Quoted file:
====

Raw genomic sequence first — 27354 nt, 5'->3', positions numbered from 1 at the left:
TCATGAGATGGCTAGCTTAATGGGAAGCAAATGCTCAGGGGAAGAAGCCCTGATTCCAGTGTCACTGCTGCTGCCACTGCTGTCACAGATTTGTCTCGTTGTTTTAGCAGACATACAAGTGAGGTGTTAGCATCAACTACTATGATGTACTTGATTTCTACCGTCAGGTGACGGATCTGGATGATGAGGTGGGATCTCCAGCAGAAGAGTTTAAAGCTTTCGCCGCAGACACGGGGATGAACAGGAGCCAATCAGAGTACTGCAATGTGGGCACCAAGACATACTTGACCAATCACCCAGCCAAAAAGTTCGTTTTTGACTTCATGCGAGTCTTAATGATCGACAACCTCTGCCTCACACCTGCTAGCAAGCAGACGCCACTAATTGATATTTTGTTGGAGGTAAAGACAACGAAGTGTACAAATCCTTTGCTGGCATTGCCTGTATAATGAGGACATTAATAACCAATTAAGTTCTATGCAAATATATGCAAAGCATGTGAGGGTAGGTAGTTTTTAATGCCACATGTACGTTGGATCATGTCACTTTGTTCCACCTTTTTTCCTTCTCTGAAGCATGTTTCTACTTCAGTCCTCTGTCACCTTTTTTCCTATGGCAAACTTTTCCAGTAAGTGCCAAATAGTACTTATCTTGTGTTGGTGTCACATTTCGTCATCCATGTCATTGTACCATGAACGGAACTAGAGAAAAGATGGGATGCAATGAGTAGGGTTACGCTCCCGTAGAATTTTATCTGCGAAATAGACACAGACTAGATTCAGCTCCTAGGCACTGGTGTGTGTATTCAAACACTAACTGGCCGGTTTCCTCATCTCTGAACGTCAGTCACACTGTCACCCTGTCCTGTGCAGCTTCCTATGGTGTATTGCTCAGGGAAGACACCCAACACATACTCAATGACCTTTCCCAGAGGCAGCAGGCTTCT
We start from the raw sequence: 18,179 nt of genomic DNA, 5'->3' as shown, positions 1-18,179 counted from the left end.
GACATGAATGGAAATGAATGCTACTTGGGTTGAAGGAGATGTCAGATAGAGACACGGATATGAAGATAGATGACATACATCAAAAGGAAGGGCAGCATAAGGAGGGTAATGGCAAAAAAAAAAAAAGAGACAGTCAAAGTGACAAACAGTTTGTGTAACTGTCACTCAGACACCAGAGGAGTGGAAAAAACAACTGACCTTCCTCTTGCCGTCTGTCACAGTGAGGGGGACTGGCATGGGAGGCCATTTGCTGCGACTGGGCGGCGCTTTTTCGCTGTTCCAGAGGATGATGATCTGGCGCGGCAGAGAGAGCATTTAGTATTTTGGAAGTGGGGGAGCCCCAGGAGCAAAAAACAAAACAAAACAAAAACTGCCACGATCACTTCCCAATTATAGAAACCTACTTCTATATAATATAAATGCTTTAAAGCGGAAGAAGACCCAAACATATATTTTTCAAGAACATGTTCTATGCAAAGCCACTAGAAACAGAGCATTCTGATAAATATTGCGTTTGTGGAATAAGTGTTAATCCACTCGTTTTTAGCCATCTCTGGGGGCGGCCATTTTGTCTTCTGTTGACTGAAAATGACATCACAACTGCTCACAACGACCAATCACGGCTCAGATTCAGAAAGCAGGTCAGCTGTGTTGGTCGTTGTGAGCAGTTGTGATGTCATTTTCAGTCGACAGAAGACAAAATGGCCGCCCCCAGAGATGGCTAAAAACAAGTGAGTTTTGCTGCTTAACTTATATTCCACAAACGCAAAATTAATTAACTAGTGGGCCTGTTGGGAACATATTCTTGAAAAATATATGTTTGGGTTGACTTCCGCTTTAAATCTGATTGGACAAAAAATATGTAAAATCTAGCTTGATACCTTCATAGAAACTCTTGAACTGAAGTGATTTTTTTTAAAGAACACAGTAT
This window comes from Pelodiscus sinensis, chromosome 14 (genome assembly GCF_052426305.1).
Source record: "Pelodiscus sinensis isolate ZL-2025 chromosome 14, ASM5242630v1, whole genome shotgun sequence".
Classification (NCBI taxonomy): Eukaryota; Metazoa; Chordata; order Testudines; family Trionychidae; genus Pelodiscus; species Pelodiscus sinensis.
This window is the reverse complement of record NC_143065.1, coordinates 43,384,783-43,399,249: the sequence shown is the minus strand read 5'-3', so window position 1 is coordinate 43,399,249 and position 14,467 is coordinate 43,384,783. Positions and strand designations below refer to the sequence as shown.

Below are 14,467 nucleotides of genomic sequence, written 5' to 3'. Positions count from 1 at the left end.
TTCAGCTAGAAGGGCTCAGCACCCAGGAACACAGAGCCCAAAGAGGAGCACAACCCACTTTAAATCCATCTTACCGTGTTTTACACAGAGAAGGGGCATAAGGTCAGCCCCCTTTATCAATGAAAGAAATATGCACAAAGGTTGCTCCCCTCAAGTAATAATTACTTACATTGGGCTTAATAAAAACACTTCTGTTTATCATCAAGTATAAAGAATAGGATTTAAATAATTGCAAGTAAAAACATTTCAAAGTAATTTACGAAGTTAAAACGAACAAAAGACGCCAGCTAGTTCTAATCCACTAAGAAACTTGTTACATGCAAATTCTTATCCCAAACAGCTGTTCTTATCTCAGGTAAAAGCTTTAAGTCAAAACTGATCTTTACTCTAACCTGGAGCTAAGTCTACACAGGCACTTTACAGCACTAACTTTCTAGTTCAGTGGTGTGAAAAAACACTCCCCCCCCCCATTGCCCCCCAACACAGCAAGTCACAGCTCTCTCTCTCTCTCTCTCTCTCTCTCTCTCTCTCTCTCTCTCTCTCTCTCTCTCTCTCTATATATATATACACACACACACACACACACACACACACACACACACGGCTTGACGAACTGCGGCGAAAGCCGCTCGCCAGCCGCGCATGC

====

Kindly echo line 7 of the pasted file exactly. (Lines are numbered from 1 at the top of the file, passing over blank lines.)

Classification (NCBI taxonomy): Eukaryota; Metazoa; Chordata; order Testudines; family Trionychidae; genus Pelodiscus; species Pelodiscus sinensis.